U.S. Geological Survey - Environmental Health
"Everything we do is designed to safeguard the Nation's health, economy, and resources"
See page BH 54 and BH 56 for specifics on USGS Environmental Health Mission Area programs
To find information on the USGS Environmental Health Mission Area go to pages 11, 15, 20, and 49
A search of the internet and news cycles on any given day indicate that the American public, health organizations, industry, and government agencies want to know if contaminants and pathogens in the environment pose a risk to the health of humans, pets, livestock, or wildlife.Often the actual risk is not known. Sometimes the potential risk is overstated, sometimes it is unknown, and sometimes it does have an important impact on health.
The public demands answers to questions such as: "Will my pet dog be harmed by swimming in a pond full of algae?"; "Does tapwater from my privately owned well have contaminants or pathogens in it that can harm my health?"; "Do hurricanes increase my chances of getting sick from contaminants or pathogens released into water, air, or soils?"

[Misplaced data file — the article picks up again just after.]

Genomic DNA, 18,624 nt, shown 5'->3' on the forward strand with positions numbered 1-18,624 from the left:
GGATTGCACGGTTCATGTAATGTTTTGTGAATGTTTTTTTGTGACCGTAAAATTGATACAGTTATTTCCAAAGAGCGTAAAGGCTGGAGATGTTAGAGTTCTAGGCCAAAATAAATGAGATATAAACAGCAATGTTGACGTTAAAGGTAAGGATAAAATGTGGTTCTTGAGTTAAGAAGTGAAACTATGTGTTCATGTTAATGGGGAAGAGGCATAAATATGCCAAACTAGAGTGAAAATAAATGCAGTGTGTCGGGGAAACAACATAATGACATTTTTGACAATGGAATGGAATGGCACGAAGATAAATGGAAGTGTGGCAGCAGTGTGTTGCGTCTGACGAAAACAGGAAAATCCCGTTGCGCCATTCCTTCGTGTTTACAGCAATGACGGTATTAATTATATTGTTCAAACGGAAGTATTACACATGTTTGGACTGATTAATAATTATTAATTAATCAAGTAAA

Industry and government agencies need answers to questions about the actual risk, not the perceived risk, of contaminants associated with natural resource development and utilization.
Hunters and anglers want to know if contaminants or pathogens in the environment are harming fish or game, and whether these animals are safe to eat.
When land resource managers use chemicals to control invasive plants and animals they must understand if the public, or native species such as fish, plants, or wildlife can come in contact with toxic levels in the environment.
Without clear answers to these and similar questions, media attention to and fears about potential health impacts often lead to litigation, economic uncertainties and uninformed decision making.
The U.S. Geological Survey's Environmental Health Newsletter
The USGS Toxic Substances Hydrology Program develops and applies advanced analytical methods, field investigations, laboratory studies, and modeling capabilities to understand the sources, movement, and exposure pathways of chemical and microbial hazards in the environment.